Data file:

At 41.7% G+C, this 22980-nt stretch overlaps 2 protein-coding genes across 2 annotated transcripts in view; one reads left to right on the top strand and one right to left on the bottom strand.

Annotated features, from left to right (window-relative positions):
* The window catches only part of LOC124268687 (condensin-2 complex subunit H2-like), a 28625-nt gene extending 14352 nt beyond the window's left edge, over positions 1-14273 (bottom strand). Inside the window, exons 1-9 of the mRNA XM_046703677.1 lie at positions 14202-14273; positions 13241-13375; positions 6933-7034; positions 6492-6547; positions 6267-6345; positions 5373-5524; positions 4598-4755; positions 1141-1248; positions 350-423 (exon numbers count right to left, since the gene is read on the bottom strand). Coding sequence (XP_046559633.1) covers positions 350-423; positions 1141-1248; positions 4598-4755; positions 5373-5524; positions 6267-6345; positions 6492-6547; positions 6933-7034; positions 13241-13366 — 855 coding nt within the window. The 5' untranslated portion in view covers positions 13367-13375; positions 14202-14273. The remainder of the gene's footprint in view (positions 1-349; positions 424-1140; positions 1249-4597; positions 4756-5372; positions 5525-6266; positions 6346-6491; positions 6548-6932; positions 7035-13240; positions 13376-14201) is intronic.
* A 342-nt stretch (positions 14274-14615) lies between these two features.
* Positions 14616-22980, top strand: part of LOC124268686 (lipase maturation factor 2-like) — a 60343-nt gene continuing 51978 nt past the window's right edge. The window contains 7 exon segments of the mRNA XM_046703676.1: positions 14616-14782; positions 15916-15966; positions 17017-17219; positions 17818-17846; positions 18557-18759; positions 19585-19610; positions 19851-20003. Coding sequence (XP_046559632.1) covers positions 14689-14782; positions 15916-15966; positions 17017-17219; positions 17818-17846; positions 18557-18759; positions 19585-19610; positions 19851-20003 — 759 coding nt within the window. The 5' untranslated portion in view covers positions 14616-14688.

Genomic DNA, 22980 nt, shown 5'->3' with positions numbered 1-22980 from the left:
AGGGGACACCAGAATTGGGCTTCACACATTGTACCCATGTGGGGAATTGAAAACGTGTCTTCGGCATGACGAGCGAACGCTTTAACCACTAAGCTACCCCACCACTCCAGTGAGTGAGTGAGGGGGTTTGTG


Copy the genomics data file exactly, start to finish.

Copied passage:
At 41.7% G+C, this 22980-nt stretch overlaps 2 protein-coding genes across 2 annotated transcripts in view; one reads left to right on the top strand and one right to left on the bottom strand.

Annotated features, from left to right (window-relative positions):
* The window catches only part of LOC124268687 (condensin-2 complex subunit H2-like), a 28625-nt gene extending 14352 nt beyond the window's left edge, over positions 1-14273 (bottom strand). Inside the window, exons 1-9 of the mRNA XM_046703677.1 lie at positions 14202-14273; positions 13241-13375; positions 6933-7034; positions 6492-6547; positions 6267-6345; positions 5373-5524; positions 4598-4755; positions 1141-1248; positions 350-423 (exon numbers count right to left, since the gene is read on the bottom strand). Coding sequence (XP_046559633.1) covers positions 350-423; positions 1141-1248; positions 4598-4755; positions 5373-5524; positions 6267-6345; positions 6492-6547; positions 6933-7034; positions 13241-13366 — 855 coding nt within the window. The 5' untranslated portion in view covers positions 13367-13375; positions 14202-14273. The remainder of the gene's footprint in view (positions 1-349; positions 424-1140; positions 1249-4597; positions 4756-5372; positions 5525-6266; positions 6346-6491; positions 6548-6932; positions 7035-13240; positions 13376-14201) is intronic.
* A 342-nt stretch (positions 14274-14615) lies between these two features.
* Positions 14616-22980, top strand: part of LOC124268686 (lipase maturation factor 2-like) — a 60343-nt gene continuing 51978 nt past the window's right edge. The window contains 7 exon segments of the mRNA XM_046703676.1: positions 14616-14782; positions 15916-15966; positions 17017-17219; positions 17818-17846; positions 18557-18759; positions 19585-19610; positions 19851-20003. Coding sequence (XP_046559632.1) covers positions 14689-14782; positions 15916-15966; positions 17017-17219; positions 17818-17846; positions 18557-18759; positions 19585-19610; positions 19851-20003 — 759 coding nt within the window. The 5' untranslated portion in view covers positions 14616-14688.

Genomic DNA, 22980 nt, shown 5'->3' with positions numbered 1-22980 from the left:
AGGGGACACCAGAATTGGGCTTCACACATTGTACCCATGTGGGGAATTGAAAACGTGTCTTCGGCATGACGAGCGAACGCTTTAACCACTAAGCTACCCCACCACTCCAGTGAGTGAGTGAGGGGGTTTGTG